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School Board to Consider Parcel Tax

Board President Brian Goldberg is “floating the idea” of a parcel tax.

The Board of Education may ask the community to vote on a parcel tax as a step towards making the school district financially self-sufficient.

“Local parcel taxes provide one way—and perhaps the only way—to provide secure, enhanced funding for soft costs, including teacher salaries, books, materials and supplies,” board President said this week in an email to constituents. “By approving a parcel tax, we would control the funds rather than depend on the governor's tax initiative, which allows the state to dictate how the funds are used.”

The email, which discussed various ways to make the district more financially secure, was sent in advance of Tuesday’s board meeting. The parcel tax is on the board’s so-called “parking lot agenda” of items to discuss as time permits, but with two board members missing this week Goldberg elected not to start the discussion.

Under California law, a parcel tax must pass by at least a two-thirds majority. Beverly Hills voters have rejected a parcel tax three times between 1987 and 1991, although in 1990 the measure lost by less than 10 votes.

Under Goldberg’s proposal, the ballot language would specify that at least half the proceeds from the tax be directed towards a permanent endowment for the Beverly Hills Unified School District. He would also exempt seniors from paying the tax.

Goldberg told Patch that he is “floating the idea” of a parcel tax, not proposing one yet. It is unclear if the City Council would support putting such a measure on next year’s ballot.

The tax is one of several ideas Goldberg offered to fund $10 million of the BHUSD’s current $52 million budget. He arrived at that figure because the district already receives about $42 million a year from two major sources—as a district, BHUSD keeps its share of local property taxes, totaling around $32 million, and the district gets $9.7 million a year through the with the city. 

The district gets much of the remainder of its budget from the state and federal government, which can impose sudden cuts if state finances deteriorate. Last year, for example, a state cut on funds for basic aid school districts prompted the Beverly Hills Education Foundation to start the , which ultimately raised about $750,000 to help pay teacher salaries.  

Goldberg’s email proposed other ways to raise the $10 million, such as joint development with the city of Beverly Hills of two district-owned properties. The district owns a vacant lot on Elm Drive across from Beverly Vista School, currently used for staff parking. It also owns a site on Lasky Drive which houses the BHUSD district office.

Goldberg has put the discussion of the two sites on the agenda of the next meeting scheduled for Aug. 24. Mayor William Brian and Councilman Julian Gold represent the city on the panel while Goldberg and board Vice President Jake Manaster represent the district.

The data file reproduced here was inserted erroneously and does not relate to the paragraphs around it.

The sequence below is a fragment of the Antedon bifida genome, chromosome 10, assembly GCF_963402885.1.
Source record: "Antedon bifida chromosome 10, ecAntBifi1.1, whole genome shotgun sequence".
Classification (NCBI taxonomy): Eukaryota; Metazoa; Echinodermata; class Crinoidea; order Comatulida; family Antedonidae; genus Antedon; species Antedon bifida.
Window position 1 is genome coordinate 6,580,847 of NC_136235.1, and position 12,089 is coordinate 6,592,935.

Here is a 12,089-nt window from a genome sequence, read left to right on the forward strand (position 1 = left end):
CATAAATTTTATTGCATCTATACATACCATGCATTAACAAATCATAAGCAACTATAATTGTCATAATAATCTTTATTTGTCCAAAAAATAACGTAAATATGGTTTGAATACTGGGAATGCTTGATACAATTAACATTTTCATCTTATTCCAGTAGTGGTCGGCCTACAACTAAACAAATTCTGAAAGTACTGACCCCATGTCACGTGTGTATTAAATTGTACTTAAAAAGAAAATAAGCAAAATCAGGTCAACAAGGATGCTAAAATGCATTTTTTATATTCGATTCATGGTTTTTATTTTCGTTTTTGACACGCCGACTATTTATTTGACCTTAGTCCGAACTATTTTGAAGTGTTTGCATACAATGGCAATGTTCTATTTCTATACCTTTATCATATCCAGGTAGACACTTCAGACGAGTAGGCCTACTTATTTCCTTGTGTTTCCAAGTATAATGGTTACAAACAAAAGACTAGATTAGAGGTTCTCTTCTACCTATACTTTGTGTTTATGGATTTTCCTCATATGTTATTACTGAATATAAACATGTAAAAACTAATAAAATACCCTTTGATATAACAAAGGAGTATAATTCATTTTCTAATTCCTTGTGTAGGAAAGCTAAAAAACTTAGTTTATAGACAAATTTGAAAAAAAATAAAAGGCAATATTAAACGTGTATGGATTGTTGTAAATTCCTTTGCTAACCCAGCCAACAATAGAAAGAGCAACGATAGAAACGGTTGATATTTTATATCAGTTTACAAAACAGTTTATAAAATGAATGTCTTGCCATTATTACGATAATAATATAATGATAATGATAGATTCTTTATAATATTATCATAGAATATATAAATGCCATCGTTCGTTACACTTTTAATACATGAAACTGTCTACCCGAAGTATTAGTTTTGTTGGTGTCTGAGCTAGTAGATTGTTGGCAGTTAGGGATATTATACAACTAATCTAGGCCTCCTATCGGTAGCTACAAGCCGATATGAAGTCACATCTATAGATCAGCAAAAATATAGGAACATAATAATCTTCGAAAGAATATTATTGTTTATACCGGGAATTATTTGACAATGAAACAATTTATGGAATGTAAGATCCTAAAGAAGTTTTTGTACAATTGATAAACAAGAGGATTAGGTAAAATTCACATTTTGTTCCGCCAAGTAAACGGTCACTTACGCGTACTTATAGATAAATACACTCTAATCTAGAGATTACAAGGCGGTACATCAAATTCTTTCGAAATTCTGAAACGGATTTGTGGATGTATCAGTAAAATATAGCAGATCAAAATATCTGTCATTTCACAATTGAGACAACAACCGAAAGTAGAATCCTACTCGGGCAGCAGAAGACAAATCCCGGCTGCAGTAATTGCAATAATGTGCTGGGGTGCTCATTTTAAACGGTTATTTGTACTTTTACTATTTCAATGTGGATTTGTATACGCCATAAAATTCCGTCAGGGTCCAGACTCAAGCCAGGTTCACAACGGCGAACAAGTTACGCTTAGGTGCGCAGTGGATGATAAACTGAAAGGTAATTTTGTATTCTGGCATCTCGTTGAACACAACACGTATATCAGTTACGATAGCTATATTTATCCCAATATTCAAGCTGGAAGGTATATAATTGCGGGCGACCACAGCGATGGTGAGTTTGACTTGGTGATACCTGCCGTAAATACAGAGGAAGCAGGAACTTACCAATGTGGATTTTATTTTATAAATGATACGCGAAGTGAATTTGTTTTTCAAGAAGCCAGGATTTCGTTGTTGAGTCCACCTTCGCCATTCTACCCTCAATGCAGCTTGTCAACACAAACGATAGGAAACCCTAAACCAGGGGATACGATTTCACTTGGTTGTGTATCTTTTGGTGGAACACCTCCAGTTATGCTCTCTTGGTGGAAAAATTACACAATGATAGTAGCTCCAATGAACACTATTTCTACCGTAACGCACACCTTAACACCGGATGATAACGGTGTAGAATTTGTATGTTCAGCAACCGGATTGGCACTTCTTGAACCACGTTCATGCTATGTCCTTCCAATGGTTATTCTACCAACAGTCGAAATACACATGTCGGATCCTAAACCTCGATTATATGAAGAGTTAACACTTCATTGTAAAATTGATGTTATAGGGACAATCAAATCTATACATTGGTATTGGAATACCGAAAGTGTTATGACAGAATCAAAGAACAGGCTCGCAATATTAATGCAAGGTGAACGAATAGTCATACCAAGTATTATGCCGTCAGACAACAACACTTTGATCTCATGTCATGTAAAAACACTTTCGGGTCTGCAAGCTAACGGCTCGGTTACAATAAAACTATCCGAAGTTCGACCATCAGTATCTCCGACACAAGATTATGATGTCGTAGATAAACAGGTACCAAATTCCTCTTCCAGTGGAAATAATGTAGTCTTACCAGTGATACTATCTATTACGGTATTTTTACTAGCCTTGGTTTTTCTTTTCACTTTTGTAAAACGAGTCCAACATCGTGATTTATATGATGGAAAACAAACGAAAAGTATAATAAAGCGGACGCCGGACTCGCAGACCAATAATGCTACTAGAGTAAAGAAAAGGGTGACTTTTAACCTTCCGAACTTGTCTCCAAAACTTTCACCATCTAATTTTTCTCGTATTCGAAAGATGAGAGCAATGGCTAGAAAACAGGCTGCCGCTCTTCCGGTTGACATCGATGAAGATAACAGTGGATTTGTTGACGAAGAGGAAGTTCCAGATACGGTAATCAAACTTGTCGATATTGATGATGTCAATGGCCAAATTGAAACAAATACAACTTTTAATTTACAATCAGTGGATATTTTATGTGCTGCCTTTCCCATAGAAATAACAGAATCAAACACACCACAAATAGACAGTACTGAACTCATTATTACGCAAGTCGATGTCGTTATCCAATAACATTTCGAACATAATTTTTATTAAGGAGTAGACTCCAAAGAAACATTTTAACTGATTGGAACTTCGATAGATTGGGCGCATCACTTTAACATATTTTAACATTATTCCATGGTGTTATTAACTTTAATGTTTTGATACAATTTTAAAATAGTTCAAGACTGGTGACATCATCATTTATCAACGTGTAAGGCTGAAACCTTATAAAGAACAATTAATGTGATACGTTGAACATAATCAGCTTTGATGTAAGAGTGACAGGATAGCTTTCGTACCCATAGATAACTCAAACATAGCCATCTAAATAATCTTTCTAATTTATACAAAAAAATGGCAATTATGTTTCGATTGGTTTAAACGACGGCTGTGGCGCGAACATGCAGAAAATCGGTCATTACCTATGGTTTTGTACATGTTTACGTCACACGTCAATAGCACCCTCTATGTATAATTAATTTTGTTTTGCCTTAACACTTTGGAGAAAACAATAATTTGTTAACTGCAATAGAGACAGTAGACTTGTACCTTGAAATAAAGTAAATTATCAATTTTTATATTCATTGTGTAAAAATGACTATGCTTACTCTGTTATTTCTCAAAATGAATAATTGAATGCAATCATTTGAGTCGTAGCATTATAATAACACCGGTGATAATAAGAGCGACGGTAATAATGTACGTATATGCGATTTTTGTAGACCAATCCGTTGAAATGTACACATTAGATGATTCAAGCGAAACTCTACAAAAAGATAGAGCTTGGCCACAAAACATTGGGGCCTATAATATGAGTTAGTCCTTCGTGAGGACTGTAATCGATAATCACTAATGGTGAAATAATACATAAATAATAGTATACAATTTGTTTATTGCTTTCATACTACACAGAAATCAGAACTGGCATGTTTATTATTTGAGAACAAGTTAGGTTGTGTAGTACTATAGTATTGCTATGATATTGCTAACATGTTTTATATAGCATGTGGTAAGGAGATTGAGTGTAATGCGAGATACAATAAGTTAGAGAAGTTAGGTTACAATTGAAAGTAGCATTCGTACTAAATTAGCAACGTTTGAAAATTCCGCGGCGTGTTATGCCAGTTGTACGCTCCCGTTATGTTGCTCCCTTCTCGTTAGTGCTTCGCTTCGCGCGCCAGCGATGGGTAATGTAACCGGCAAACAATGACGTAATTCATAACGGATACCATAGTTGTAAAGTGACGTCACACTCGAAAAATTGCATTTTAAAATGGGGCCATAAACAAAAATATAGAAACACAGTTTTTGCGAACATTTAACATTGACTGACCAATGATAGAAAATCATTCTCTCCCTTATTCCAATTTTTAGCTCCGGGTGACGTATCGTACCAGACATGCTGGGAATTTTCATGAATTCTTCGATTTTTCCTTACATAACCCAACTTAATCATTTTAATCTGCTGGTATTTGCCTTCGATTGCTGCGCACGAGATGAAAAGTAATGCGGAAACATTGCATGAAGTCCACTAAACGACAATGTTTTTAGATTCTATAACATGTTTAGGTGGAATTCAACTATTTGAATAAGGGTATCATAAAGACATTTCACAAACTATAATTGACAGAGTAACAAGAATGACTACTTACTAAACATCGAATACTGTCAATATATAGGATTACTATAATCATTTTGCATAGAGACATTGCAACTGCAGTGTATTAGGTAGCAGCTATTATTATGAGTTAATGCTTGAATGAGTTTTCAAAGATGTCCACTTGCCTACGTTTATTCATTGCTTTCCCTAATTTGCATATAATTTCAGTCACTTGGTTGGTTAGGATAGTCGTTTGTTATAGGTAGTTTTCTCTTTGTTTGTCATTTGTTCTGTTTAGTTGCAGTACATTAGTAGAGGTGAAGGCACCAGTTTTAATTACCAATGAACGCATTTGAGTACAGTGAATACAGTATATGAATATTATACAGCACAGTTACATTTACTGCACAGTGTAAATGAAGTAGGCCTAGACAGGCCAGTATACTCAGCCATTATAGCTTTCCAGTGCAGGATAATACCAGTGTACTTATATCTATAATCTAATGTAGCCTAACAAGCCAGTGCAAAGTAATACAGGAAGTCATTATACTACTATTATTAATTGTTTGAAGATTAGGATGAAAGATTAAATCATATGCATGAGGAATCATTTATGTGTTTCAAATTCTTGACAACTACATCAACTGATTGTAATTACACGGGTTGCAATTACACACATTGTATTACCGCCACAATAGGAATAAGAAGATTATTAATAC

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Marie Cunningham (Editor) August 16, 2012 at 06:30 PM
Would you support a parcel tax?
Joan Weller August 16, 2012 at 08:29 PM
Would I support a parcel tax? So they can waste and mismanage more of the children's general fund money? Just look at the articles next to this one to see how BHUSD wastes so much of the money it already gets (which is way more than most school districts thanks to the JPA and Basic Aid). They buy a $1.5 million house on Doheny and hide the purchase from the public, rent the house at a HUGE loss at the expense of children's education, spend millions and millions on multiple Washington and local lobbyists to fight a losing battle, have an insatiable appetite for $900/ hr lawyers and never saw a lawsuit they didn't love. It's like giving money to a crack addict. And these are the same people who see nothing wrong with breaking the BHUSD's promise to the public that Measure E would not raise taxes. They want to TRIPLE those taxes without even telling the public. Is Mr. Goldberg floating an idea or rearranging the deck chairs on the Titanic?
Ace T August 17, 2012 at 03:33 AM
They need to get creative or stop wasteful spending instead of burdening the city residents with more taxes. More taxes will mean lower property prices for all long term. It's a no win situation for residents. The latest report showed 55 homes in Holmby Hills were to be annexed it would raise $4.65 Million in property taxes as an idea? What about another Hotel like Montage that brings in huge tax revenue for the city. There is no reason for more taxes on any level. If there was a tax; seniors should also pay, you can't exclude one group so that they vote for you. I won't vote for it unless seniors pay there fair share we all share responsibility. Then we would vote out any council person who supported this. We don't have poor seniors in BH, they can afford it while living in there multi-million dollar homes. Stop putting the burden on middle aged people.


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